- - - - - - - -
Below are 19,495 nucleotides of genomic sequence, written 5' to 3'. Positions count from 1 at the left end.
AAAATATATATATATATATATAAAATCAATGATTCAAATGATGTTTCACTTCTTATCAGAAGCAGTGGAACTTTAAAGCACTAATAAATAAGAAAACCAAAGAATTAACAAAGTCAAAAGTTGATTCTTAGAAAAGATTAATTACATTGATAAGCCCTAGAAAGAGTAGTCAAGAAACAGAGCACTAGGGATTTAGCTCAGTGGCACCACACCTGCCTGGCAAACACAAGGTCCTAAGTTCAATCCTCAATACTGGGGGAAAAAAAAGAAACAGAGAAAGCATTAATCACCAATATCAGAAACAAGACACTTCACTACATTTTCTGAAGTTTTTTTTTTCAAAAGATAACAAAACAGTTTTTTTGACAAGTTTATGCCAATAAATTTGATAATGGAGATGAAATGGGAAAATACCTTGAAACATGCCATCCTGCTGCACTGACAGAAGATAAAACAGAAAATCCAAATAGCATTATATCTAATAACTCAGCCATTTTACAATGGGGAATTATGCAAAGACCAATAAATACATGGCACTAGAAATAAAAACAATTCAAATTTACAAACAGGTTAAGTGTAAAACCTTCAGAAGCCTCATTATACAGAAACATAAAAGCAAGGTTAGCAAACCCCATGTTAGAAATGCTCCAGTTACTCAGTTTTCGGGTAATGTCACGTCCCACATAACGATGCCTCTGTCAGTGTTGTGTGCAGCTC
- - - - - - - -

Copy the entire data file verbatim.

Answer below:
Below are 19,495 nucleotides of genomic sequence, written 5' to 3'. Positions count from 1 at the left end.
AAAATATATATATATATATATAAAATCAATGATTCAAATGATGTTTCACTTCTTATCAGAAGCAGTGGAACTTTAAAGCACTAATAAATAAGAAAACCAAAGAATTAACAAAGTCAAAAGTTGATTCTTAGAAAAGATTAATTACATTGATAAGCCCTAGAAAGAGTAGTCAAGAAACAGAGCACTAGGGATTTAGCTCAGTGGCACCACACCTGCCTGGCAAACACAAGGTCCTAAGTTCAATCCTCAATACTGGGGGAAAAAAAAGAAACAGAGAAAGCATTAATCACCAATATCAGAAACAAGACACTTCACTACATTTTCTGAAGTTTTTTTTTTCAAAAGATAACAAAACAGTTTTTTTGACAAGTTTATGCCAATAAATTTGATAATGGAGATGAAATGGGAAAATACCTTGAAACATGCCATCCTGCTGCACTGACAGAAGATAAAACAGAAAATCCAAATAGCATTATATCTAATAACTCAGCCATTTTACAATGGGGAATTATGCAAAGACCAATAAATACATGGCACTAGAAATAAAAACAATTCAAATTTACAAACAGGTTAAGTGTAAAACCTTCAGAAGCCTCATTATACAGAAACATAAAAGCAAGGTTAGCAAACCCCATGTTAGAAATGCTCCAGTTACTCAGTTTTCGGGTAATGTCACGTCCCACATAACGATGCCTCTGTCAGTGTTGTGTGCAGCTC